Statistics from Altmetric.com
Antineutrophil cytoplasmic antibody (ANCA)-associated vasculitis (AAV) is a life-threatening disease characterised by a recurrent course and progressive accumulation of irreversible damage of vital organs, that is, kidney and lungs. Before the advent of immunosuppression, AAV was usually fatal, that is, up to 80%–90% of patients were expected to die within 1 to 2 years after diagnosis. Aggressive immunosuppressive treatment with cyclophosphamide and high-dose corticosteroids has improved the outcomes in patients with AAV at the cost of significant toxicity.1 Not surprisingly, the researchers are focused on exploring the new regimens of immunosuppression that can provide a similar efficacy with an improved safety. These attempts were at least partly successful particularly due to the introduction of rituximab both for remission induction and maintenance treatment. Moreover, current evidence suggests that a proportion of patients with AAV are overtreated with rituximab and may benefit from an optimised maintenance therapy.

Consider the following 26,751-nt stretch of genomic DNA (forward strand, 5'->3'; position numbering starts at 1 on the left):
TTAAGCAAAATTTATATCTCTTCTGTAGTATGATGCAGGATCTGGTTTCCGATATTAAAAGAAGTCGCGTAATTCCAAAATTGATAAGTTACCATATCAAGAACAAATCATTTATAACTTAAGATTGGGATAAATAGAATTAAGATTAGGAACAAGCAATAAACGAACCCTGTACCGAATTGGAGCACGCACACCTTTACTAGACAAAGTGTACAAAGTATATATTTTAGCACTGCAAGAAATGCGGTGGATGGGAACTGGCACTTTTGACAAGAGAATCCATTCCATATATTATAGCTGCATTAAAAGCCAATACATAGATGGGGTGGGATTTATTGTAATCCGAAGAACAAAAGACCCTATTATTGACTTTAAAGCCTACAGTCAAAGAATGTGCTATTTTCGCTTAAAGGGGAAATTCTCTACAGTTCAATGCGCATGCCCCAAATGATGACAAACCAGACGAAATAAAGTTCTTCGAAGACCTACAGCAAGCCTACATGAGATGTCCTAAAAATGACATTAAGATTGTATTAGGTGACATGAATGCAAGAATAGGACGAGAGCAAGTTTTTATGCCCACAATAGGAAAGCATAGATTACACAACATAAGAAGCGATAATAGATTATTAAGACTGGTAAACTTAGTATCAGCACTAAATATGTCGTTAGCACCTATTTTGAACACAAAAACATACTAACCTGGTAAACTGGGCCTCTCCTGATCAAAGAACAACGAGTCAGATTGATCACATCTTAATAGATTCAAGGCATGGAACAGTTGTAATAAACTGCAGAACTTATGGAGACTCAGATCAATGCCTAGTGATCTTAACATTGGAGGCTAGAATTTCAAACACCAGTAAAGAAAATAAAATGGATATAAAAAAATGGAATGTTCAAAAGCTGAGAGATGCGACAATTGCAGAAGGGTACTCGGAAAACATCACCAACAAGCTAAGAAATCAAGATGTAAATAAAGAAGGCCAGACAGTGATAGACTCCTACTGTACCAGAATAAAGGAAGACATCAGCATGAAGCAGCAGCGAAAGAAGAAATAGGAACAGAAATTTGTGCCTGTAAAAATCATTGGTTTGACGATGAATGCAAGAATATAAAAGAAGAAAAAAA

In the recently published multicentre, randomised controlled, phase III trial (MAINRITSAN2), the investigators from the French Vasculitis Study Group compared the efficacy and safety of a tailored rituximab regimen, based on monitoring of ANCA titre and CD19+ B-cell counts, with fixed-schedule rituximab infusions in 162 patients with granulomatosis with polyangiitis or microscopic polyangiitis, who were in complete remission at the time of enrolment.2 Patients from the first group were scheduled to receive 500 mg of rituximab at randomisation, while rituximab infusions were repeated only when serial monitoring showed an increase in ANCA titre …
If you wish to reuse any or all of this article please use the link below which will take you to the Copyright Clearance Center’s RightsLink service. You will be able to get a quick price and instant permission to reuse the content in many different ways.